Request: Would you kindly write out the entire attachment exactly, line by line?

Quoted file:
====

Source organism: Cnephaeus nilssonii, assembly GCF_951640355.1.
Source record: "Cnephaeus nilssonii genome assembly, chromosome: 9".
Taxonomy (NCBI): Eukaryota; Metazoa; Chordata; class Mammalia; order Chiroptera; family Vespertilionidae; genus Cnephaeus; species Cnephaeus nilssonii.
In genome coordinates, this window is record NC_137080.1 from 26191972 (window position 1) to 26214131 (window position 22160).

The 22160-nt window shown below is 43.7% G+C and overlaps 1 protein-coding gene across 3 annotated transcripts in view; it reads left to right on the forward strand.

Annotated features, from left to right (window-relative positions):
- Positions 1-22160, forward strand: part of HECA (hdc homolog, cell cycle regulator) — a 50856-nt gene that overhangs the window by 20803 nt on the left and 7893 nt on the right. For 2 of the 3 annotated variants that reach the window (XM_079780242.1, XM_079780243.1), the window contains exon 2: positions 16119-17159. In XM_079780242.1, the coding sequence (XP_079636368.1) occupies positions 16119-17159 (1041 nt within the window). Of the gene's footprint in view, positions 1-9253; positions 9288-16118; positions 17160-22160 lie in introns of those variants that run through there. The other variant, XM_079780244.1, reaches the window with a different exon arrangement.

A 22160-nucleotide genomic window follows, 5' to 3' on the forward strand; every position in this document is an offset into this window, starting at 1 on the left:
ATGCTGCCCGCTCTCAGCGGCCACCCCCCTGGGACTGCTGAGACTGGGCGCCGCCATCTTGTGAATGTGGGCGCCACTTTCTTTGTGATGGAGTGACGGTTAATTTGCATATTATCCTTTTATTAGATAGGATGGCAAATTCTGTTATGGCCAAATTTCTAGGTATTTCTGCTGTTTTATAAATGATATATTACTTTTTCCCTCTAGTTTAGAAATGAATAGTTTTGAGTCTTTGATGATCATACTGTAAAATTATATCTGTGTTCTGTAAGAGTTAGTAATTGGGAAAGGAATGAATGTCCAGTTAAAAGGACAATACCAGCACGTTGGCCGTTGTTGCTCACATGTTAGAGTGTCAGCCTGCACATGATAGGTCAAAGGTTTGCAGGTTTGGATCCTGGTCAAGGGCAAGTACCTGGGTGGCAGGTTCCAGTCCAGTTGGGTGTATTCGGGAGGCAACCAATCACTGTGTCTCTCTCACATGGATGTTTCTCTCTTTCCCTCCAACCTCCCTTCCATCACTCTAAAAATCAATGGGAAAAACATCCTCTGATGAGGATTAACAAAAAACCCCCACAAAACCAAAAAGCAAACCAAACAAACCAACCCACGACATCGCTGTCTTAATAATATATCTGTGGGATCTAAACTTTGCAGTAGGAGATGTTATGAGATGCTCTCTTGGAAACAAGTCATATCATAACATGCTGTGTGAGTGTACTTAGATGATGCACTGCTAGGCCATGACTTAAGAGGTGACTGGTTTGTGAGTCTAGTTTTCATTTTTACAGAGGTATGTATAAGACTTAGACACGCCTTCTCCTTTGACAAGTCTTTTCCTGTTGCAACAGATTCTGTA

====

Source organism: Cnephaeus nilssonii, assembly GCF_951640355.1.
Source record: "Cnephaeus nilssonii genome assembly, chromosome: 9".
Taxonomy (NCBI): Eukaryota; Metazoa; Chordata; class Mammalia; order Chiroptera; family Vespertilionidae; genus Cnephaeus; species Cnephaeus nilssonii.
In genome coordinates, this window is record NC_137080.1 from 26191972 (window position 1) to 26214131 (window position 22160).

The 22160-nt window shown below is 43.7% G+C and overlaps 1 protein-coding gene across 3 annotated transcripts in view; it reads left to right on the forward strand.

Annotated features, from left to right (window-relative positions):
- Positions 1-22160, forward strand: part of HECA (hdc homolog, cell cycle regulator) — a 50856-nt gene that overhangs the window by 20803 nt on the left and 7893 nt on the right. For 2 of the 3 annotated variants that reach the window (XM_079780242.1, XM_079780243.1), the window contains exon 2: positions 16119-17159. In XM_079780242.1, the coding sequence (XP_079636368.1) occupies positions 16119-17159 (1041 nt within the window). Of the gene's footprint in view, positions 1-9253; positions 9288-16118; positions 17160-22160 lie in introns of those variants that run through there. The other variant, XM_079780244.1, reaches the window with a different exon arrangement.

A 22160-nucleotide genomic window follows, 5' to 3' on the forward strand; every position in this document is an offset into this window, starting at 1 on the left:
ATGCTGCCCGCTCTCAGCGGCCACCCCCCTGGGACTGCTGAGACTGGGCGCCGCCATCTTGTGAATGTGGGCGCCACTTTCTTTGTGATGGAGTGACGGTTAATTTGCATATTATCCTTTTATTAGATAGGATGGCAAATTCTGTTATGGCCAAATTTCTAGGTATTTCTGCTGTTTTATAAATGATATATTACTTTTTCCCTCTAGTTTAGAAATGAATAGTTTTGAGTCTTTGATGATCATACTGTAAAATTATATCTGTGTTCTGTAAGAGTTAGTAATTGGGAAAGGAATGAATGTCCAGTTAAAAGGACAATACCAGCACGTTGGCCGTTGTTGCTCACATGTTAGAGTGTCAGCCTGCACATGATAGGTCAAAGGTTTGCAGGTTTGGATCCTGGTCAAGGGCAAGTACCTGGGTGGCAGGTTCCAGTCCAGTTGGGTGTATTCGGGAGGCAACCAATCACTGTGTCTCTCTCACATGGATGTTTCTCTCTTTCCCTCCAACCTCCCTTCCATCACTCTAAAAATCAATGGGAAAAACATCCTCTGATGAGGATTAACAAAAAACCCCCACAAAACCAAAAAGCAAACCAAACAAACCAACCCACGACATCGCTGTCTTAATAATATATCTGTGGGATCTAAACTTTGCAGTAGGAGATGTTATGAGATGCTCTCTTGGAAACAAGTCATATCATAACATGCTGTGTGAGTGTACTTAGATGATGCACTGCTAGGCCATGACTTAAGAGGTGACTGGTTTGTGAGTCTAGTTTTCATTTTTACAGAGGTATGTATAAGACTTAGACACGCCTTCTCCTTTGACAAGTCTTTTCCTGTTGCAACAGATTCTGTA